Sweet corn is one of the predominant crops in the Midwest, and is popular with both people and animals. Unfortunately, there are many species of migratory birds that feed on local crops including sandhill cranes, European starlings, and red-winged blackbirds.
In 2019 the USDA published a study showing that blackbirds alone can cost farmers $15-$25 million annually in direct costs due to their consumption of sweet corn crops. Fortunately, there are humane and effective solutions for preventing such losses and Wild Goose Chase has deep expertise in helping farmers manage the bird conflicts that threaten their crops.
Begin The Growing Season With Effective Strategies To Prevent Bird Conflicts
A Hungry Species For Every Phase Of Crop Growth
For every growing phase, there’s a bird species that finds your crops delicious. Sandhill cranes will eat newly planted seedlings, while red-winged blackbirds prefer fully grown cobs. Prevention is the best strategy for ensuring an undamaged crop. Birds can cause a lot of damage throughout the season both by eating and by depositing their waste among the crops. Once a bird becomes accustomed to a reliable food source, it will return to dine again and again. Making sure scare tactics are random and frequent enough is an important part of managing damage to the crops.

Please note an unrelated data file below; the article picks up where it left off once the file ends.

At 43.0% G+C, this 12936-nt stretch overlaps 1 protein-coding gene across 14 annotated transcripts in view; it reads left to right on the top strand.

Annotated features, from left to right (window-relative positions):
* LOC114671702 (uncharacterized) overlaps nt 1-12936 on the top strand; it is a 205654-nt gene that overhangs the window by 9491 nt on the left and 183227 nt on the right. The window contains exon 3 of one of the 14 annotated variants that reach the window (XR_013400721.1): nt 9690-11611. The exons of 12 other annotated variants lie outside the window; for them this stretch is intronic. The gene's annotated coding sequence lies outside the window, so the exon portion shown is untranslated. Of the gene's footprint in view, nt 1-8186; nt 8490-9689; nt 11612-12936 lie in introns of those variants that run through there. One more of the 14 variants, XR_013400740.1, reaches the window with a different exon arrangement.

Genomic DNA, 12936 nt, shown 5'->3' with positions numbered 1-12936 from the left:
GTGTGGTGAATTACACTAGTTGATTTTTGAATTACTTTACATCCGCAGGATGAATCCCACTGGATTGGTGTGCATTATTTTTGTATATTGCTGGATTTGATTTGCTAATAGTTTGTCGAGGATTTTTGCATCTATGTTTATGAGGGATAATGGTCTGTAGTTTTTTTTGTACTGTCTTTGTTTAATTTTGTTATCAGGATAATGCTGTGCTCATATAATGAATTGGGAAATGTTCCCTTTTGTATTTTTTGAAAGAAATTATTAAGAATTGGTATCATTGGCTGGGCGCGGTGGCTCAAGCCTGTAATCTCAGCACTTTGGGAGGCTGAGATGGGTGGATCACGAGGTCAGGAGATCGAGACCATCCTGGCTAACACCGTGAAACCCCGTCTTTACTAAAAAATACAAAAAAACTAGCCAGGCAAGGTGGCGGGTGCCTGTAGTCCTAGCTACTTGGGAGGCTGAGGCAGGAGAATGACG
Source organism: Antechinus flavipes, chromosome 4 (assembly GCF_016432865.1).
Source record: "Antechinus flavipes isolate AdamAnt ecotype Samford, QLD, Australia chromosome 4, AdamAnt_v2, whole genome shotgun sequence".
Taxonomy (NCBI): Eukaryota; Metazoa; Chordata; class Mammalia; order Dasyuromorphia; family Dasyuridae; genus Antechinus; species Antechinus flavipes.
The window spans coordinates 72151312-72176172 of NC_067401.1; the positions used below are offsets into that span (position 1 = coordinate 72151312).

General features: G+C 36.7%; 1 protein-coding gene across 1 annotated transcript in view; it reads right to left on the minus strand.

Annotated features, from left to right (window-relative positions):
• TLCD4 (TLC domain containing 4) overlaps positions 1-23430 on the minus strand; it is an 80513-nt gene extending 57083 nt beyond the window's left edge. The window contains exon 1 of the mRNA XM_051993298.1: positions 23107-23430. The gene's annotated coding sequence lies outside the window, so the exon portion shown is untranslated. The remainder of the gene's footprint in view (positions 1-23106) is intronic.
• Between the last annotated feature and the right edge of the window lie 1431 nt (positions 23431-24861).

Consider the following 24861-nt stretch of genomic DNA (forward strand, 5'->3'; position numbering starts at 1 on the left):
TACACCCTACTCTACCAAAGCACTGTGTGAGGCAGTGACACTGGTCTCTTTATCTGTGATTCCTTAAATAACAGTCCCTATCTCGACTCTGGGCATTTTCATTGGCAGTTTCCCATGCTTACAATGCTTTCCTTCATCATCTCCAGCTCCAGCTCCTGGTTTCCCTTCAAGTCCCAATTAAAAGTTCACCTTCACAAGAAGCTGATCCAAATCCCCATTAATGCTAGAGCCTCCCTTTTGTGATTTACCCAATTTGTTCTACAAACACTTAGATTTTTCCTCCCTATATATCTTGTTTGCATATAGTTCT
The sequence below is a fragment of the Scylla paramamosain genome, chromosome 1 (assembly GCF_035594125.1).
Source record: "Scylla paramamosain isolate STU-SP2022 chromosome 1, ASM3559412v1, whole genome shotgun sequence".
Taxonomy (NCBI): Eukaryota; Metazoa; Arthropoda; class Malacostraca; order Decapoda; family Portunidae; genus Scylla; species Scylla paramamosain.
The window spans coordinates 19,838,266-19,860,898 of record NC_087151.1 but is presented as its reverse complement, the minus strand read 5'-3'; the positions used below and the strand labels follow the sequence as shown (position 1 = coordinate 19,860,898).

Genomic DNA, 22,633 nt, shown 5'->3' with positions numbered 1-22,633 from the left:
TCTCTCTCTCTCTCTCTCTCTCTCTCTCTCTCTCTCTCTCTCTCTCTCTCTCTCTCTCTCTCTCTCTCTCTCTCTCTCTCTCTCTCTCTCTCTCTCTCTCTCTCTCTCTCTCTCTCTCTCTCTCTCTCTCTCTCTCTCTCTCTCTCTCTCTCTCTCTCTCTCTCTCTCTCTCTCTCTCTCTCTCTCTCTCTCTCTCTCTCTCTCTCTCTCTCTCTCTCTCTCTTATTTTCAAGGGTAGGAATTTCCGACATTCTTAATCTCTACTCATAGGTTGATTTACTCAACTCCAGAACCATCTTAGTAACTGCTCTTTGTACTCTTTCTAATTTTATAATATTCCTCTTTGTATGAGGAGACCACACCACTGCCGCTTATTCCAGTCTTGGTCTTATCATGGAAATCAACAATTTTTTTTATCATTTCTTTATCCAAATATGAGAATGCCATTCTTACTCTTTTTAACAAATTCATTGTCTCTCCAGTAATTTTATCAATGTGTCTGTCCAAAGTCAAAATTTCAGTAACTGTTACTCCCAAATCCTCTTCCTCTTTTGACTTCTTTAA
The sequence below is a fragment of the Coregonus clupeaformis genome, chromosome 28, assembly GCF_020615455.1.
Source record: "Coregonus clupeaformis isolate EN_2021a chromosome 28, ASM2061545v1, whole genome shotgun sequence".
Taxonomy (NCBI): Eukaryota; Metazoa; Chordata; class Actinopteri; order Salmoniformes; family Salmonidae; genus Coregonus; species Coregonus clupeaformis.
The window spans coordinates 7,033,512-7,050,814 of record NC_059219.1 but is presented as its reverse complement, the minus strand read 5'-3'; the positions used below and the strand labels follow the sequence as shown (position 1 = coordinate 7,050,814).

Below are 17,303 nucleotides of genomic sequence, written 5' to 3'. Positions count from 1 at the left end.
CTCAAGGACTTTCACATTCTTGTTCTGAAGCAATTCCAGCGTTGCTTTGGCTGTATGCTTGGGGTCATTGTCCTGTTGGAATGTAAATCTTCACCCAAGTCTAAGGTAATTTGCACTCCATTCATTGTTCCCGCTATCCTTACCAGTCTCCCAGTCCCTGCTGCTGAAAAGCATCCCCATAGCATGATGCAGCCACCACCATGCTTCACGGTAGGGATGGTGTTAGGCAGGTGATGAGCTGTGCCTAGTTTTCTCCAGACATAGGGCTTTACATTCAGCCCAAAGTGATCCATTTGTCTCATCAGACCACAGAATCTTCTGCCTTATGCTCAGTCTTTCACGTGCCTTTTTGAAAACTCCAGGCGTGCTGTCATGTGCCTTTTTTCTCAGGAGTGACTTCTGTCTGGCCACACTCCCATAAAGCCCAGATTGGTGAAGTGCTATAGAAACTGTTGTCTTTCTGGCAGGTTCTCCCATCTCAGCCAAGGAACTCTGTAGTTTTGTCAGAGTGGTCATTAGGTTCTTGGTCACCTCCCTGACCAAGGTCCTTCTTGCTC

High Intensity Lasers To Effectively Deter Crop-Eating Birds
Using high intensity lasers and other scare tactics, farmers can ensure their fields will be protected all season long. Randomness and automation are key to the laser’s effectiveness.
Give our team a call to learn why so many farmers trust Wild Goose Chase for their bird deterrent strategies. We assess the property, identify the species doing the damage and implement the most effective strategies for effective deterrence. With deep expertise in both species management and laser bird deterrent technology Wild Goose Chase is your one-stop solution for cost-effective bird strategies throughout the growing season.
Reach out today to get started protecting your crops.